Canopy Growth (TSX:WEED) has been on a heck of a run, but now that supply and demand in the marijuana market are inching closer to equilibrium levels, I think the get-rich opportunity has run dry with the name.
Seeing as the federal government is waving the finger at product differentiation efforts, it appears that marijuana will be nothing more than a commodity over the near future. And while commodity producers can make investors big bucks, I’d say that the chances are low seeing as pot prices are poised to retreat to normalized levels.
With shares of Canopy trading at a ridiculous 86 times sales, I’d say that the risk-reward is incredibly unfavourable for those seeking a quick gain.
Believe it or not, there are TSX-traded stocks out there with better odds of doubling up minus the tremendous downside risk that’s implied with an investment in a marijuana stock like Canopy. So, without further ado, consider the following three names if you’re looking for the best way to double up without risking your shirt.
Corus Entertainment (TSX:CJR.B)
The trend of cord-cutting has caused Corus to endure a massive fall from grace. With shares now down over 77% from all-time highs reached back in 2013, the stock is only starting to make up ground after hitting an all-time low at $4 and change.
By recommending Corus, I’m not calling an end or a slowdown to the cord cutting. I believe current valuations suggest that the trend will continue until Corus goes belly up. While cash flows are slated to decay further as folks gravitate toward the streamers, the stock has fallen so much that there’s room for a significant upside correction.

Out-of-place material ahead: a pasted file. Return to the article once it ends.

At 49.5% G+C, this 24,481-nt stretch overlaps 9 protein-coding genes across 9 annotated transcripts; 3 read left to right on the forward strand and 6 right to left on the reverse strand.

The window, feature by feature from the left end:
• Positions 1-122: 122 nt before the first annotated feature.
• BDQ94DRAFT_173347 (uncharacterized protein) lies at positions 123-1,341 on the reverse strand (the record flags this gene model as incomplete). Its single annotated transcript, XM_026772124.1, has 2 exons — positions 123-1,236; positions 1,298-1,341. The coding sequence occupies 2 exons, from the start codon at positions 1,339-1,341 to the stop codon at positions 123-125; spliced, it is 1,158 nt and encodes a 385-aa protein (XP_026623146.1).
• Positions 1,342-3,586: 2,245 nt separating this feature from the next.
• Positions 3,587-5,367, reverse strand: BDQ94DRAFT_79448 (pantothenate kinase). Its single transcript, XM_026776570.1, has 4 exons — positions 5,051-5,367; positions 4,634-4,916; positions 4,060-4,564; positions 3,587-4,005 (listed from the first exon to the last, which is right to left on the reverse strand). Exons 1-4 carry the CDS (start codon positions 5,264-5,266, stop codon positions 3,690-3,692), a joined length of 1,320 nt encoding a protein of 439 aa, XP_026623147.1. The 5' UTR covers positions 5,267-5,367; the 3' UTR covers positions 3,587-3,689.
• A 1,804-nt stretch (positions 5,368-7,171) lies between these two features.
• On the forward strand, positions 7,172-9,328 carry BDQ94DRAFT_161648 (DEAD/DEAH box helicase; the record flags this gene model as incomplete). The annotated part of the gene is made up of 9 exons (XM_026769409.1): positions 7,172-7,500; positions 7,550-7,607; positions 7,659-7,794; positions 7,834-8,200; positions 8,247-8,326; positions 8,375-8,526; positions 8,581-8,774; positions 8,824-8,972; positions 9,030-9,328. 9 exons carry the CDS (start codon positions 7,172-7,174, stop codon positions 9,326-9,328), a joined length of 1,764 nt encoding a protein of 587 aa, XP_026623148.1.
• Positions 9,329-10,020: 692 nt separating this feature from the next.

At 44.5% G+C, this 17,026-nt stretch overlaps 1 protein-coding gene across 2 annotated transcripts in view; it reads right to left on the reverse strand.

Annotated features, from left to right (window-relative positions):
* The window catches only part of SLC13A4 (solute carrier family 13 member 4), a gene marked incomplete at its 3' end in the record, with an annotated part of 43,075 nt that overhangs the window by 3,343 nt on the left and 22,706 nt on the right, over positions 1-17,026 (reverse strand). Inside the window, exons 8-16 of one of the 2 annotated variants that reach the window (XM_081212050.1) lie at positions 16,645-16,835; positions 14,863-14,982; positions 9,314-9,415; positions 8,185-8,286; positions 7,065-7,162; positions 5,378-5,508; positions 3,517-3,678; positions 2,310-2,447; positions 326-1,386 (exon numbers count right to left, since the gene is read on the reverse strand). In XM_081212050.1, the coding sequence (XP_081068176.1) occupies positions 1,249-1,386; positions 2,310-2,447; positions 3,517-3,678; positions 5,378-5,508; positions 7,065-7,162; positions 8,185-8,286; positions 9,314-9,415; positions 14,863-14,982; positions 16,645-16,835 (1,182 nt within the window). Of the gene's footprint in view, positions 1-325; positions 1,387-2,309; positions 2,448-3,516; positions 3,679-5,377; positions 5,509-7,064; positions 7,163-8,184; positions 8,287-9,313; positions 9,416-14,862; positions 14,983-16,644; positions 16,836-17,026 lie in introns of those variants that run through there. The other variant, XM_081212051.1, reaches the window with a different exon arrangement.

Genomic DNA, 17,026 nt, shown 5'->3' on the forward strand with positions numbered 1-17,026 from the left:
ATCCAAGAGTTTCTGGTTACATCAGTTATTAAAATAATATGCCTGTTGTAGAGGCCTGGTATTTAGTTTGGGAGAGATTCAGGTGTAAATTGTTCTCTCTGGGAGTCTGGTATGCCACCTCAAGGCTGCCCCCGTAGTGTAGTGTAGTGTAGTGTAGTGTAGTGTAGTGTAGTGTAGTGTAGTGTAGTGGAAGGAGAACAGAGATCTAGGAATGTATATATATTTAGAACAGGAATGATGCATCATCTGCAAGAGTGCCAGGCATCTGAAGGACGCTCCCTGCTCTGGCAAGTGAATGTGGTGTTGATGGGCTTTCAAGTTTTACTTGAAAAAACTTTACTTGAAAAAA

At a certain price, every stock becomes a buy — even the worst of stocks that everybody on the Street has left for dead. With Corus now beginning to pick up momentum, there’s room for deep-value investors to make a quick profit. Be warned though: bottom-fishers in the perennial falling knife have gotten burned with a further over 70% plunge just a few years ago, so don’t bet the farm on a reversal.
Despite the catastrophic implosion to shares, the company still generates ample amounts of free cash flow. Although there’s a considerable amount of debt on the balance sheet, the company is by no means a bankruptcy waiting to happen as the collapse in shares would suggest.
At the time of writing, the stock trades at a 7.8 forward P/E, a 0.8 P/B, and a 0.8 P/S. That’s dirt cheap, so if you’re looking to double up in a year, I’d say Corus has a pretty good shot on a bounce.
Spin Master (TSX:TOY)
Shares of Spin Master have been unfairly battered, plain and simple. The mid-cap toy company is widely misunderstood and with the Toys “R” Us hangover still fresh in the minds of investors, the stock continues to tread water despite the promising catalysts that could send the stock up double digits over the short-term.
Now that the bar has been lowered, Spin Master has a chance to blow away the results as it gears up for the next leg of its international expansion. Over the past three years, the company has grown its revenue and EPS at annualized rates of 22.9% and 46.5%, respectively.
The relatively small company is growing ridiculously fast, and industry pressures have caused the stock to fall to just 1.8 times sales and 16.9 times next year’s expected earnings. For a company that’s growing at a high double-digit rate, the current valuation makes no sense, so investors would be wise to pick up shares today before they correct upwards.
Forget about paying 86 sales for a company that’s not making a profit. There are severely undervalued companies out there that are about to explode to higher levels for a fraction of the price. If you consider yourself an aggressive investor and not a gambler, either Corus or Spin Master make for terrific bets over Canopy or any speculative pot stock.
Stay hungry. Stay Foolish.
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Fool contributor Joey Frenette owns shares of Spin Master. The Motley Fool owns shares of Spin Master and has the following options: short April 2019 $48 calls on Spin Master. Spin Master is a recommendation of Stock Advisor Canada.